The first Greenwich harnesses, created under Henry VIII, were typically of uniform colouration, either gilded or silvered all over and then etched with intricate motifs, often designed by Hans Holbein. The lines of these armours were typically not much different from Northern German designs of the same time period; the decorations, though, were often more extravagant. A good example of this early sort of Greenwich style is the harness which is thought to have belonged to Galiot de Genouillac, Constable of France, but was initially created for King Henry. The armour, currently on display at the Metropolitan Museum of Art in New York, has a specially designed corset built into the cuirass to support the weight of the burly king's large stomach. This harness also has very wide sabatons in the Maximilian style. Very similar in design, but ungilded, is another tournament harness made for Henry VIII which now resides at the Tower of London and which is famous for its large codpiece.
After the reign of Henry VIII, the Greenwich armour began to evolve into a different and unique style. There were several defining characteristics of this second wave of armour. One was the mimicking of popular fashions of the time in the styles of the armour to reflect the individual wearer's taste in civilian clothing. From 1560 cuirasses were designed to imitate the curving "peascod" style of doublet which was immensely popular among gentlemen during the reign of Elizabeth. This type of cuirass curved outwards in front at a steep angle which culminated at the groin, where it tapered into a small horn-like protrusion. All-over gilding or silvering was replaced by strips of blued or gilded steel, typically running horizontally across the pauldrons at the edge of each lame, and vertically down the cuirass and tassets, which emulated the strips of colourful embroidered cloth that were popular in civilian fashion.
Some armours were provided with an extra pair of tassets for use at the barriers which were very wide, not unlike the form of a pair of trunkhose. The extant armours of Robert Dudley, 1st Earl of Leicester and that of Henry Herbert, 2nd Earl of Pembroke currently display these tassets. The armour of William Somerset, 3rd Earl of Worcester is also similarly styled.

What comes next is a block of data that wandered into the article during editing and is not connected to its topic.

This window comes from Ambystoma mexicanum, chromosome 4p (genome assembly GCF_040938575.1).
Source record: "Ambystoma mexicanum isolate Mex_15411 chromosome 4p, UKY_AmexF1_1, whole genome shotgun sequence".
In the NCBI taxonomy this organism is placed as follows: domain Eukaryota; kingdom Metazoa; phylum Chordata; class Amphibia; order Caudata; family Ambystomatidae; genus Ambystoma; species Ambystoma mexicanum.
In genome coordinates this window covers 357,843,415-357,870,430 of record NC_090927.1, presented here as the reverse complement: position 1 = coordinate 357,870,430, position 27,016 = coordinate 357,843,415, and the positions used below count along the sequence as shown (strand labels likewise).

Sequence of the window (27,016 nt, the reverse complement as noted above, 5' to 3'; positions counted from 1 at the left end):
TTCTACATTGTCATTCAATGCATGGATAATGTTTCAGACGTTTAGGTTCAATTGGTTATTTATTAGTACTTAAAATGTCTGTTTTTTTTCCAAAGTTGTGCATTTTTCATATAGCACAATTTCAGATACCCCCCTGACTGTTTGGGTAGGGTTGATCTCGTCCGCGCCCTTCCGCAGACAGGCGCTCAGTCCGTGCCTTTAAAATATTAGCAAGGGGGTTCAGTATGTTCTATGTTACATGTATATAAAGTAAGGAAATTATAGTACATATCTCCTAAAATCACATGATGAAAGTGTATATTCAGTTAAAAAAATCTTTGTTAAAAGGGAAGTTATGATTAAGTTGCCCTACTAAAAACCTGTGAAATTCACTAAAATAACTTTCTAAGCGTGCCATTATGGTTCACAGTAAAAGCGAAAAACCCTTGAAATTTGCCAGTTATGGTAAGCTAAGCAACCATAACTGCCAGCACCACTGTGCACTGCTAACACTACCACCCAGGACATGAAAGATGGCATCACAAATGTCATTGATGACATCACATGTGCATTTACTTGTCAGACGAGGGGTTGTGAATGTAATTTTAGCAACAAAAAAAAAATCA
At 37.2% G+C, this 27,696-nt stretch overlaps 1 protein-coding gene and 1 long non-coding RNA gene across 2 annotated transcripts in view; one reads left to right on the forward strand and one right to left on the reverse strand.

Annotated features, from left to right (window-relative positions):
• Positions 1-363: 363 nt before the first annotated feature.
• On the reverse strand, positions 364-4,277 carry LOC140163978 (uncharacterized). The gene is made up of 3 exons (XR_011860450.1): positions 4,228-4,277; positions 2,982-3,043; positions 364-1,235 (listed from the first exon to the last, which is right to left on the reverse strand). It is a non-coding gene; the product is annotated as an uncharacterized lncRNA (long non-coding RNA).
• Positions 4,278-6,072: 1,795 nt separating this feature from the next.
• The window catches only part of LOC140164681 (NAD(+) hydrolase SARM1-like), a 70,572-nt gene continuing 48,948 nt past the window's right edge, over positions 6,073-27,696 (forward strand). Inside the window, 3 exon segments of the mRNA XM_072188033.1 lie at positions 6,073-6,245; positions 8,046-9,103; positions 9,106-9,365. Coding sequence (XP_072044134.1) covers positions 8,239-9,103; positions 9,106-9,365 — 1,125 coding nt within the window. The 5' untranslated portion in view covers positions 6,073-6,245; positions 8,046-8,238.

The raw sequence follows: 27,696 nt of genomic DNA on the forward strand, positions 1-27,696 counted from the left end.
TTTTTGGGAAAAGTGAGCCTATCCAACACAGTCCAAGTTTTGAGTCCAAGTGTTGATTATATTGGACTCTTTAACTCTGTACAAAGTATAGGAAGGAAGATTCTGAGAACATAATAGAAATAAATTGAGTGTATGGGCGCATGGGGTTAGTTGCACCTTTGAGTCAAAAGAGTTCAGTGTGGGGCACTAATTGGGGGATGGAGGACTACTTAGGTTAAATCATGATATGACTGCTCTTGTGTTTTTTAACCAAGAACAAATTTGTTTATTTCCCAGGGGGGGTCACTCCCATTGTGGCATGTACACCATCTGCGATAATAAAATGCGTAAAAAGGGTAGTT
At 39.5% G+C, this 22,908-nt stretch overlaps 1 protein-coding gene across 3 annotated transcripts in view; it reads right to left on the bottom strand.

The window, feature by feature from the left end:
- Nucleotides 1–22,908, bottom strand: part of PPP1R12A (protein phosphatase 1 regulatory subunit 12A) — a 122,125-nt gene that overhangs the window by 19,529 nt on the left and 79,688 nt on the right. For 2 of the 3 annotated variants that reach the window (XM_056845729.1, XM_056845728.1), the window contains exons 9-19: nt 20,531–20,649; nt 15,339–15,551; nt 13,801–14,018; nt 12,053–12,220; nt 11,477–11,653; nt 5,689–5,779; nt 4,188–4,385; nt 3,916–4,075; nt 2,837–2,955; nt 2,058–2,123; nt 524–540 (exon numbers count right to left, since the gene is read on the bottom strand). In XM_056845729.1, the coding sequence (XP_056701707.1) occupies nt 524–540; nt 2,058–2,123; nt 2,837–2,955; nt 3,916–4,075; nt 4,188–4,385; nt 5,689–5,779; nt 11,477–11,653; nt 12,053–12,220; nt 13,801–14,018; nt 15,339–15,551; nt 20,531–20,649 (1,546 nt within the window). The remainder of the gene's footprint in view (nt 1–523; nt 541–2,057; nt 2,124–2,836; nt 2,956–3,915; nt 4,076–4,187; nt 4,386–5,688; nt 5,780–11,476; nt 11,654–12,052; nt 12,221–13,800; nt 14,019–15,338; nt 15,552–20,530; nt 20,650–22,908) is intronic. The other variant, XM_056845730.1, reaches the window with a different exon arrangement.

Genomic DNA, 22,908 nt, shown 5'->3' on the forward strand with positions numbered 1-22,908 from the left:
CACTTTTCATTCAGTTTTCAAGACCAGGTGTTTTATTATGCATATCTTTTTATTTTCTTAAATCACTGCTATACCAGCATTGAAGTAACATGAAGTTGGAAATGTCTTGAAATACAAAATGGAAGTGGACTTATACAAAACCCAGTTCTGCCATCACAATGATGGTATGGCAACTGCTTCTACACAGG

Another defining characteristic of Elizabethan-era Greenwich armour is the extravagant use of colour in general to decorate the steel. Older styles of armour-making, such as Maximilian and Gothic, emphasized the shaping of the metal itself, such as fluting and roping, to create artistic designs in the armour, rather than using colour. The Greenwich style, however, came at a time when complicated decoration of the metal with colour, texture and embossed designs was fashionable across Europe.
Greenwich did not produce the highly modelled figurative designs of some Continental centres, but specialised in bold designs using different colours to form vibrant, striking patterns. Colour contrast became extremely important, as it was in civilian fashion. The extent to which a suit of armour was decorated depended on the wealth of the buyer, and ranged from wildly elaborate and artistic pieces such as George Clifford's famous gilded garniture to relatively simple harnesses of "white armour" overlaid with intersecting patterns of darker-coloured strips. In either case, the use of contrasting colours became a hallmark of the Greenwich style.